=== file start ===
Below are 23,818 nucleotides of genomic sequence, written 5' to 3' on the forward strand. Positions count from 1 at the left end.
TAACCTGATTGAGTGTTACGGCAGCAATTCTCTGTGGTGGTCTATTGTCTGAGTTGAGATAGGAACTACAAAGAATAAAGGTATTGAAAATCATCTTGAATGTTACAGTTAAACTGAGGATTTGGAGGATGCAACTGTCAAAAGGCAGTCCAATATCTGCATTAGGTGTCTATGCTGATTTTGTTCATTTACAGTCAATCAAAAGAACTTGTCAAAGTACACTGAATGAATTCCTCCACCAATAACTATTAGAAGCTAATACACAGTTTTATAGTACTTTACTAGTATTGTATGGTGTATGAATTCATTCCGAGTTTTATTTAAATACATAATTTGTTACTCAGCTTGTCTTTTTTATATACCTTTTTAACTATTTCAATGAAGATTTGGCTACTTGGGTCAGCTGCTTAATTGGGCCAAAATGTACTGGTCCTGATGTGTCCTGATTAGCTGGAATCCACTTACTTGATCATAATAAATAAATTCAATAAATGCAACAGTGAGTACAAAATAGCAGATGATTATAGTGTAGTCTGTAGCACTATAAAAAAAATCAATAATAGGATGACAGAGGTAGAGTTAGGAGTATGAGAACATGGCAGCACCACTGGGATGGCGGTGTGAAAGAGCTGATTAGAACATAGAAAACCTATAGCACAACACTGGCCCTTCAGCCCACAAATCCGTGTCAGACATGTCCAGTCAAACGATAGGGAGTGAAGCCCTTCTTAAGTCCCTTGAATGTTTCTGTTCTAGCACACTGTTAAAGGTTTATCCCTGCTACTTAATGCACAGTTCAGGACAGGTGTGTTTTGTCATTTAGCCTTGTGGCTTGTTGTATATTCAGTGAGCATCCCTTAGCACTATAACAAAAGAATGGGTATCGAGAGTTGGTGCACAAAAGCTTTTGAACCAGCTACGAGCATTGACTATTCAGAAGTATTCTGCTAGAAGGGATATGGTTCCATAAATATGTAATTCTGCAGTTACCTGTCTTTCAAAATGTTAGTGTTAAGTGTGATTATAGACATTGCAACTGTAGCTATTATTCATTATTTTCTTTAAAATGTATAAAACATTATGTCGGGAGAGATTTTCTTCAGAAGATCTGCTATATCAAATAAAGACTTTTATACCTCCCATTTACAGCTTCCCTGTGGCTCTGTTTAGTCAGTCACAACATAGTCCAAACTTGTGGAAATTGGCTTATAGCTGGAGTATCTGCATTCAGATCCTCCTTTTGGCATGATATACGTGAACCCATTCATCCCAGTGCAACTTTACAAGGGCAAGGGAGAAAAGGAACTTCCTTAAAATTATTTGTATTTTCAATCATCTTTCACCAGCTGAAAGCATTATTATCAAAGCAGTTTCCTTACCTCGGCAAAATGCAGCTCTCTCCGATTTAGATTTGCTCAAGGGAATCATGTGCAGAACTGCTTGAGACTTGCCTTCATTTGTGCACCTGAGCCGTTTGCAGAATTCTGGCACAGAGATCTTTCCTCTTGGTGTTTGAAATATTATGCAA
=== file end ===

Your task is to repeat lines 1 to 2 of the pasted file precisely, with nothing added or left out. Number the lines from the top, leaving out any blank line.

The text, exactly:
Below are 23,818 nucleotides of genomic sequence, written 5' to 3' on the forward strand. Positions count from 1 at the left end.
TAACCTGATTGAGTGTTACGGCAGCAATTCTCTGTGGTGGTCTATTGTCTGAGTTGAGATAGGAACTACAAAGAATAAAGGTATTGAAAATCATCTTGAATGTTACAGTTAAACTGAGGATTTGGAGGATGCAACTGTCAAAAGGCAGTCCAATATCTGCATTAGGTGTCTATGCTGATTTTGTTCATTTACAGTCAATCAAAAGAACTTGTCAAAGTACACTGAATGAATTCCTCCACCAATAACTATTAGAAGCTAATACACAGTTTTATAGTACTTTACTAGTATTGTATGGTGTATGAATTCATTCCGAGTTTTATTTAAATACATAATTTGTTACTCAGCTTGTCTTTTTTATATACCTTTTTAACTATTTCAATGAAGATTTGGCTACTTGGGTCAGCTGCTTAATTGGGCCAAAATGTACTGGTCCTGATGTGTCCTGATTAGCTGGAATCCACTTACTTGATCATAATAAATAAATTCAATAAATGCAACAGTGAGTACAAAATAGCAGATGATTATAGTGTAGTCTGTAGCACTATAAAAAAAATCAATAATAGGATGACAGAGGTAGAGTTAGGAGTATGAGAACATGGCAGCACCACTGGGATGGCGGTGTGAAAGAGCTGATTAGAACATAGAAAACCTATAGCACAACACTGGCCCTTCAGCCCACAAATCCGTGTCAGACATGTCCAGTCAAACGATAGGGAGTGAAGCCCTTCTTAAGTCCCTTGAATGTTTCTGTTCTAGCACACTGTTAAAGGTTTATCCCTGCTACTTAATGCACAGTTCAGGACAGGTGTGTTTTGTCATTTAGCCTTGTGGCTTGTTGTATATTCAGTGAGCATCCCTTAGCACTATAACAAAAGAATGGGTATCGAGAGTTGGTGCACAAAAGCTTTTGAACCAGCTACGAGCATTGACTATTCAGAAGTATTCTGCTAGAAGGGATATGGTTCCATAAATATGTAATTCTGCAGTTACCTGTCTTTCAAAATGTTAGTGTTAAGTGTGATTATAGACATTGCAACTGTAGCTATTATTCATTATTTTCTTTAAAATGTATAAAACATTATGTCGGGAGAGATTTTCTTCAGAAGATCTGCTATATCAAATAAAGACTTTTATACCTCCCATTTACAGCTTCCCTGTGGCTCTGTTTAGTCAGTCACAACATAGTCCAAACTTGTGGAAATTGGCTTATAGCTGGAGTATCTGCATTCAGATCCTCCTTTTGGCATGATATACGTGAACCCATTCATCCCAGTGCAACTTTACAAGGGCAAGGGAGAAAAGGAACTTCCTTAAAATTATTTGTATTTTCAATCATCTTTCACCAGCTGAAAGCATTATTATCAAAGCAGTTTCCTTACCTCGGCAAAATGCAGCTCTCTCCGATTTAGATTTGCTCAAGGGAATCATGTGCAGAACTGCTTGAGACTTGCCTTCATTTGTGCACCTGAGCCGTTTGCAGAATTCTGGCACAGAGATCTTTCCTCTTGGTGTTTGAAATATTATGCAA